Financial Model / Spreadsheet for new small Shop

I posted this on pizzamaking.com and it was suggested to post it here as well…

I’m investigating opening a small pizza-only shop/stand at a Florida beach (few years out), and am starting my due diligence.

I’ve learned a lot by searching through the posts on this forum (and others), but was wondering if anyone would mind sharing a copy of their financial model / spreadsheet? I don’t need/want to see your personal data, and am more interested in the overall structure, including some of the line items particular to the business that I may not have considered, or if some of my assumptions may not be accurate.

Using my wonderful MBA skills, I’ve created a generic small biz template, but I would rather take a look at one that has been refined from real world use.

Also, if anyone has any business plan suggestions/examples, or recommendations based on your experiences (what should you have done, or not done), I would love to hear them.

Thanks,
BT

If your plan is a few years out, my first suggestion would be to get a part time job in a well run store.

Financial model for pizza is not very complicated:

Sales-COGS= Gross profit. Typical COGS depends on whether you roll all consumables together or separate out supplies and paper etc. All together, most stores run between 28% and 32%. That is not menu cost, it is all costs including waste.

Labor
Includes wages, emp share of taxes, unemployment, work comp. Varies a lot by region and business type and whether you pay a manager or run the place yourself. We run about 22% not including a manager. 18% when we are busy, quite a bit more in our off-season.

Rent
Includes common area expenses

Insurance
General liability, hired and non-owned auto, could include employment practices, business interuption and other things

Maintainance and Repairs

Marketing
Most places spend at least 4% of sales. We spend 6%.

Mileage and Auto
One way or another you pay for this if you deliver.

Telephone and internet

Utilities

Banking and CC charges

Dues, memberhsips etc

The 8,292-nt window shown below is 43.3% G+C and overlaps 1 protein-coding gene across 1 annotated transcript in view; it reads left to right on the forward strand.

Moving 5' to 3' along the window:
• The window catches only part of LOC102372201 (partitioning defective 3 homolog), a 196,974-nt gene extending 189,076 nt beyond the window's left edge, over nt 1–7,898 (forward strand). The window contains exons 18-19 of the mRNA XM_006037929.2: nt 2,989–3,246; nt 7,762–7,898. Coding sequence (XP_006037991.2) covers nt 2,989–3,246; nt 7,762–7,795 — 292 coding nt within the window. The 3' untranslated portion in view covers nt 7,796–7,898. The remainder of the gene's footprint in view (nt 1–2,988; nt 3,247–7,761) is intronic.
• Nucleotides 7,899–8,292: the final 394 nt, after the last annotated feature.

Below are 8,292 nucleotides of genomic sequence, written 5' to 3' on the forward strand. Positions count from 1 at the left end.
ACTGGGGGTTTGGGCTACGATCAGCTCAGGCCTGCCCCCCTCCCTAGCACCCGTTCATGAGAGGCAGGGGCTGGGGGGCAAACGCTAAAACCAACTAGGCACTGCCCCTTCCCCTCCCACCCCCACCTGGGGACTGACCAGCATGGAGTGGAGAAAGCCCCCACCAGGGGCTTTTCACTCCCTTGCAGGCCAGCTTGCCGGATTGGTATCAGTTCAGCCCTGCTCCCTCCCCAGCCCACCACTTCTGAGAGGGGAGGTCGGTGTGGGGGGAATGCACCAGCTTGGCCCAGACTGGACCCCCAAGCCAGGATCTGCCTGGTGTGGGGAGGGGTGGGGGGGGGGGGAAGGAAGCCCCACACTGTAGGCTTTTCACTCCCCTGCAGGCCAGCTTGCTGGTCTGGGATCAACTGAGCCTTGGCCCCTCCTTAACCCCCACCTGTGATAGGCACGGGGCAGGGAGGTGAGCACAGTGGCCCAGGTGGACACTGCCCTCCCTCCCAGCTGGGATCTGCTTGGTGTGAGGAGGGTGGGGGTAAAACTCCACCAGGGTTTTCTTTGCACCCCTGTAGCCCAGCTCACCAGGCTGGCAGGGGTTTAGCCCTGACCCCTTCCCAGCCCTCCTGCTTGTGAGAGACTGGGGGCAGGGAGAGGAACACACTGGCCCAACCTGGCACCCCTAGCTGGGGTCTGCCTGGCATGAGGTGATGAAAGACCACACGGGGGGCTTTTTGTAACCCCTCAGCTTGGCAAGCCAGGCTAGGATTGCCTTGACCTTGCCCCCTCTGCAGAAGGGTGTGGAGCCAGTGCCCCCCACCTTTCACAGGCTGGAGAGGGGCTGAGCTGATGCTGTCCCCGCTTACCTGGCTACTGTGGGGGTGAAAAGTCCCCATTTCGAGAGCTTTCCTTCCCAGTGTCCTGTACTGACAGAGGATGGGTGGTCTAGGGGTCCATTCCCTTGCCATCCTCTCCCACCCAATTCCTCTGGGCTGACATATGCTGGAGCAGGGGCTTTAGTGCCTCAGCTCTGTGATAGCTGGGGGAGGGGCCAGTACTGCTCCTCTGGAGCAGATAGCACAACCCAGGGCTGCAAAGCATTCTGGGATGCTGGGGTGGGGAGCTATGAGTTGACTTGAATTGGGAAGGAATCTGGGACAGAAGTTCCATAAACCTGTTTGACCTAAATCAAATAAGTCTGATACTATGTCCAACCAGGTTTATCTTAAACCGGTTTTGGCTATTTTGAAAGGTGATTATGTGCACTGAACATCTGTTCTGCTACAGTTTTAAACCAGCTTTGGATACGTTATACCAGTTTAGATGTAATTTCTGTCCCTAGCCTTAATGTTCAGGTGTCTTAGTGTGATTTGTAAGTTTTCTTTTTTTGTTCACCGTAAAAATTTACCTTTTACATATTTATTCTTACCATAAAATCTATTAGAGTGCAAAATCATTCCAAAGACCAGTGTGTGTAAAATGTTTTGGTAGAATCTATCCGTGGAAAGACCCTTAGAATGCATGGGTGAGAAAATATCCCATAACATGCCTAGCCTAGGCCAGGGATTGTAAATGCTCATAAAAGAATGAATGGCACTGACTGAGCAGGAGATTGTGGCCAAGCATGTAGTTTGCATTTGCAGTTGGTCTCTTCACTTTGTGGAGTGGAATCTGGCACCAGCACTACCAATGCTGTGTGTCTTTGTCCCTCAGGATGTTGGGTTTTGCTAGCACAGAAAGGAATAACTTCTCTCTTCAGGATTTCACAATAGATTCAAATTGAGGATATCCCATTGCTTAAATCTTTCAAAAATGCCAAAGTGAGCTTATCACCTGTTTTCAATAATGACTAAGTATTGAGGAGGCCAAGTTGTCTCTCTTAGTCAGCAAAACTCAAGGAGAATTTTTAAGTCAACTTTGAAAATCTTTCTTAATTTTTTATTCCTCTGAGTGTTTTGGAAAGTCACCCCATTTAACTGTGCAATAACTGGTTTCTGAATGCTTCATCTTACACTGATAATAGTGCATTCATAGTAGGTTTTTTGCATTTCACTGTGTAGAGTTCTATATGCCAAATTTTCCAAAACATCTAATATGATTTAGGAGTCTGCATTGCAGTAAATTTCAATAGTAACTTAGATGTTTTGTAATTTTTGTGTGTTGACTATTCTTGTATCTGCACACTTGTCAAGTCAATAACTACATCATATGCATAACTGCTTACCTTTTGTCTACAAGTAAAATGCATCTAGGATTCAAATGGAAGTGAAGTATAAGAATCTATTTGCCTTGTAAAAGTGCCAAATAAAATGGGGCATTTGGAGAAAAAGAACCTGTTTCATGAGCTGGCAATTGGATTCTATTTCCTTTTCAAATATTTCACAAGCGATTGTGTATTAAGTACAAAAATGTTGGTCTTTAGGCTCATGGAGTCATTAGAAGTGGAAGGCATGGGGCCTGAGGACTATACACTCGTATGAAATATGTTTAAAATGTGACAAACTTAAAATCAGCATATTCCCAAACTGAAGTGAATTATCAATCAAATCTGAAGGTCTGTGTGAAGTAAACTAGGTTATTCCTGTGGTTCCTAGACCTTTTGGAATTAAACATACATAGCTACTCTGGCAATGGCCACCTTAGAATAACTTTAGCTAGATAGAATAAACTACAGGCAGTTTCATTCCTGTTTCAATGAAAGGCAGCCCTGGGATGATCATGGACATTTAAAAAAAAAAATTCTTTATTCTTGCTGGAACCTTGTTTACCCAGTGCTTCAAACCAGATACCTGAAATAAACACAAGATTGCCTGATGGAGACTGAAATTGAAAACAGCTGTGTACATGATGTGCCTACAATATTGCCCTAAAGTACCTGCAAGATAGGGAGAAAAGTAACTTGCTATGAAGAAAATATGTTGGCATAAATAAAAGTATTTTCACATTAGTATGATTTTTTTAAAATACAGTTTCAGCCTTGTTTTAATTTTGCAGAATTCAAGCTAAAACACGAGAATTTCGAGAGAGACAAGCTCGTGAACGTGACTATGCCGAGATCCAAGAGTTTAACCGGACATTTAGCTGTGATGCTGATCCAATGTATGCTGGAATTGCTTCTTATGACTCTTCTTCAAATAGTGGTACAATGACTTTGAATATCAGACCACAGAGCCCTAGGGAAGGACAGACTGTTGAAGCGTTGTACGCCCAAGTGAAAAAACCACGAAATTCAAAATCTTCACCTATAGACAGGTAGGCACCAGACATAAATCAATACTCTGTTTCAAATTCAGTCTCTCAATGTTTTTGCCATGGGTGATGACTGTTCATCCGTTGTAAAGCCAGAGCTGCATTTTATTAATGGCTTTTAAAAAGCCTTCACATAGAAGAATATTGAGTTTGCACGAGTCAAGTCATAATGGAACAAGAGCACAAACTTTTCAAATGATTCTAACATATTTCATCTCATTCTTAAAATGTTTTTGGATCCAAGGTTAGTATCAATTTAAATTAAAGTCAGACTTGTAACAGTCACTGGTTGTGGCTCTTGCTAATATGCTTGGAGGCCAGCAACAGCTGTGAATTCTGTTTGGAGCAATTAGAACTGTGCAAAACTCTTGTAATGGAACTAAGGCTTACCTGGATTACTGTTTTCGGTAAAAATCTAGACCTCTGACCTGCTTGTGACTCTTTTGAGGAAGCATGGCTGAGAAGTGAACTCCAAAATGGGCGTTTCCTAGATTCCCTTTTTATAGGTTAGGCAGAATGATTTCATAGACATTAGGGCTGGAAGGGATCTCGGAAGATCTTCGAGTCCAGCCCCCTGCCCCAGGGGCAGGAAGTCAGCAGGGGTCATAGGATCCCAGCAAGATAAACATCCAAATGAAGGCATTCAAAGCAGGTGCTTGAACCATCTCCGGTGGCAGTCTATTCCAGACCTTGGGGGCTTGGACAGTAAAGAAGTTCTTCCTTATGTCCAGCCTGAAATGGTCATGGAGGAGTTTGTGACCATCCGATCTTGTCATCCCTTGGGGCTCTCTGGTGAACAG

Local Chamber dues, other associations like tennant associations

Licenses and fees
City, county, state inpsections, tax licenses etc

I am sure I am forgetting severl things, but others will chime in.

KISS, keep it simple:

Sales

  • COGS
    = NET Sales
  • Labor
  • Expenses
    = GROSS Profit

*Sales are AFTER paying our your sales tax. For people looking to purchase businesses, see how many are trying to pass sales + sales tax as total sales. Paying taxes on sales are not added to your sales.

*Expenses are all business expenses, ie, rent, insurance, fees, advertising, utilities, merchant and banking fees, licenses, maintenance & repair, etc…

This isn’t correct at all in terms of accounting terminology.

Sales

  • Returns and Allowances
    = Net Sales
  • COGS
    = Gross Profit
  • Operating Expenses
    = Earnings before interest, taxes, depreciation and amortization (EBITDA)
  • Depreciation
  • Amortization
    = EBIT (Operating Cash Flow)
  • Interest
  • Taxes
    = Net Income (Net Profit)

Piper, are you baiting me? lol.

Should I spell out the KISS fully for you??

My reply wasn’t about accounting terms. I just want ‘some’ people to know that the standard rent, phone, insurance, etc… method of planning isn’t so good. There are many posts here, where people talk about fixed and variable costs, which I think can lead to trouble. They should group ALL expenses into one for planning.

You should also inform everyone that the taxes - you listed - are not sales taxes, I can see confusion coming already.

Oh, and please enlighten us on returns and allowances. For instance, where would a refund go? You sold it, collected sales & tax, then refunded the sale + tax. Net exchange = zero. As for keeping it simple, how is your comment keeping anything simple? Returns and allowances, for most of us, are insignificant.

No thanks, I’m a proponent of GAAP - Generally Accepted Accounting Principles. Not surprisingly, the IRS is a proponent of that as well.

No, you posted something completely incorrect and I posted the correct information. Sales minus COGS = Net Sales? The bottom line of your P & L is GROSS profit? Talk about confusing people! People come here for accurate information and that’s what they should receive. If I see something that I know is incorrect I think I owe it to the community to correct it. It has nothing to do with you. I have absolutely no interest in trying to educate you - but if you post blatantly incorrect information I’m going to correct it.

My reply wasn’t about accounting terms. I just want ‘some’ people to know that the standard rent, phone, insurance, etc… method of planning isn’t so good. There are many posts here, where people talk about fixed and variable costs, which I think can lead to trouble. They should group ALL expenses into one for planning.

Now I’m starting to think that you’re baiting me. There is no chance of making a proper business plan or forecast if you aren’t accounting for fixed and variable costs separately.

Oh, and please enlighten us on returns and allowances. For instance, where would a refund go? You sold it, collected sales & tax, then refunded the sale + tax. Net exchange = zero. As for keeping it simple, how is your comment keeping anything simple? Returns and allowances, for most of us, are insignificant.

Do you ever give out discounts or coupons? That would be posted to the Returns and Allowances account if you are using proper accounting. Keeping it separate allows you to 1) Obviously track discounts and 2) Monitor ideal vs. actual food costs.

I really don’t know why I keep bothering responding to you. You know everything :roll: